IT is inexplicable how the state appears discomfited by human rights activists. After all, they ask for nothing more than what the Constitution guarantees — rights to security of person, due process, freedom of speech, etc. So what can explain the humiliating treatment meted out to human rights activist Jalila Haider at the Lahore airport on Monday?
Ms Haider was travelling to the UK to participate in a women’s coalition conference when she was detained for seven hours by the FIA who told her she had to wait for some individuals who "were coming with documents on" her. That visit never materialised — possibly because the negative publicity prompted a rethink. Her travel documents were then returned to her, with permission to board the next flight to her intended destination.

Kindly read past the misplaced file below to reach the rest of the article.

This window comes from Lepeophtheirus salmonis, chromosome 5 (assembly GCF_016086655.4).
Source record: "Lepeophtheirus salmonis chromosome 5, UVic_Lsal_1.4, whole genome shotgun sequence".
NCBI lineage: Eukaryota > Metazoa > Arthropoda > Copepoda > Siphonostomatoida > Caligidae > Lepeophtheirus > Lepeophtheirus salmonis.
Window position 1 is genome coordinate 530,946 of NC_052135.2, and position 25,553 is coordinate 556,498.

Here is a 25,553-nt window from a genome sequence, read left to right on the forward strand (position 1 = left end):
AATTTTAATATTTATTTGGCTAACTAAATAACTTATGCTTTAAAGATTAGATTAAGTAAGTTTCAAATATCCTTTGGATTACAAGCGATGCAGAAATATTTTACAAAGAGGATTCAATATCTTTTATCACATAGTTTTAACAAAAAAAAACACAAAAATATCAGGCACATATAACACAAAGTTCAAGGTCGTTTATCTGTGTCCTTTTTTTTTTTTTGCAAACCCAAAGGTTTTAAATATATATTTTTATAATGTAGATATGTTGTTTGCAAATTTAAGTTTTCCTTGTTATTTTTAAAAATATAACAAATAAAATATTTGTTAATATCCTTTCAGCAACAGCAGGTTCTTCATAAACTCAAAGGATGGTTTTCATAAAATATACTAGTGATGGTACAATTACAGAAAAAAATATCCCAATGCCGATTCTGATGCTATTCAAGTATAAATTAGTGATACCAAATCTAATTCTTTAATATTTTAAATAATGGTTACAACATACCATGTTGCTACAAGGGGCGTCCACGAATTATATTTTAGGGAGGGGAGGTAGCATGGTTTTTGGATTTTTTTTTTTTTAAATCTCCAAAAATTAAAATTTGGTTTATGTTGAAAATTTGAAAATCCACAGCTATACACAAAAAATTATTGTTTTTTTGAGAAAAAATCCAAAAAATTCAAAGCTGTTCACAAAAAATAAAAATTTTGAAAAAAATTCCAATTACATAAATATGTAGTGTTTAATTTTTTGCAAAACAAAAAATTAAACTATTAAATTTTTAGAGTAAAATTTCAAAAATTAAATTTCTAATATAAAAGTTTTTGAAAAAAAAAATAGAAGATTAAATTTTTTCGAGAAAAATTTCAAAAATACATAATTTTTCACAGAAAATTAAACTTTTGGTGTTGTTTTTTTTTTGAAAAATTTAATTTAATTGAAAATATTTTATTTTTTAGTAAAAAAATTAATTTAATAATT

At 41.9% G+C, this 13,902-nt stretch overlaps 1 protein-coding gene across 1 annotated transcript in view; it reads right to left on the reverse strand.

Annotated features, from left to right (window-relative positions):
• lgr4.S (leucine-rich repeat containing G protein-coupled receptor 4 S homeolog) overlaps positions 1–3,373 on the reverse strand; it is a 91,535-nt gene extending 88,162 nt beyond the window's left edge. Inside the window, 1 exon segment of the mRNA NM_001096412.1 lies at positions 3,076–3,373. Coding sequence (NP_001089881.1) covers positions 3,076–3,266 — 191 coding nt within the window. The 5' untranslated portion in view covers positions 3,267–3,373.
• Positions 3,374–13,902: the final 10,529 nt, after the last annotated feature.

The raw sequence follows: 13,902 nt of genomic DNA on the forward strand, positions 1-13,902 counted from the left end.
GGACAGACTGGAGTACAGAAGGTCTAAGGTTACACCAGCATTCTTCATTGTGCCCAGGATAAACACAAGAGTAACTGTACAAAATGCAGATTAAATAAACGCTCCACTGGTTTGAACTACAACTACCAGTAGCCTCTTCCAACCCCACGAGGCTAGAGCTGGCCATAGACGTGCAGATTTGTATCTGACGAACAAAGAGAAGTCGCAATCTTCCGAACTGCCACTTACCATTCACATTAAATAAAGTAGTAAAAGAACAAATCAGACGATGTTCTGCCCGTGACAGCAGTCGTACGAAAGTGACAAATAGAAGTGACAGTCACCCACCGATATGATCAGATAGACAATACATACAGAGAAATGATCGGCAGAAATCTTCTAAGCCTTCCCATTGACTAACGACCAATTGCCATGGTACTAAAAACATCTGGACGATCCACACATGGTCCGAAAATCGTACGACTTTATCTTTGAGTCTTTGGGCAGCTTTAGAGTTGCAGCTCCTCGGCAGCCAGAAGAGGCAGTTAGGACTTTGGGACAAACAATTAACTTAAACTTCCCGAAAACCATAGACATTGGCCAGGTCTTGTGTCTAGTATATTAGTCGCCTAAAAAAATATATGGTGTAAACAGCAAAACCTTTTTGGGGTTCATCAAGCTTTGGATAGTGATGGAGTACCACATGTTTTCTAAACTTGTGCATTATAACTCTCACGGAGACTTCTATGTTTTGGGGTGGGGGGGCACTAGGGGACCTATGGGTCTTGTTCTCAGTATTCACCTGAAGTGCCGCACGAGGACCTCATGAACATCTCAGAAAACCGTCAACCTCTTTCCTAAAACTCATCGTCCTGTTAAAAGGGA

Ms Haider is the first female lawyer from Balochistan’s Hazara community, a Shia ethnic group which has suffered horrendous levels of sectarian violence over the years.
The courageous and outspoken young advocate, who works for the rights of vulnerable women and children, came to public attention when she went on a hunger strike in 2018 to protest against the targeted killings of Hazaras in Quetta. In 2019, her activism earned her a place among the BBC’s list of 100 most inspiring and influential women around the world.
Perversely, her achievements seem to have kindled the suspicions of ever-sensitive state functionaries. Are we to assume that raising a voice for those who have been denied their rights is a subversive activity?
Whoever is responsible for the disservice to the country’s global image on account of the recent episode must be held accountable.
The increasing tendency to detain people on the basis of a ‘black list’ which has no basis in law — or to place them on the ECL without following the prescribed procedure — also demands the government’s attention. Such methods of state oppression are employed in countries where the right to due process holds no meaning. We should steer clear of that disreputable club of nations.
Published in Dawn, January 22nd, 2020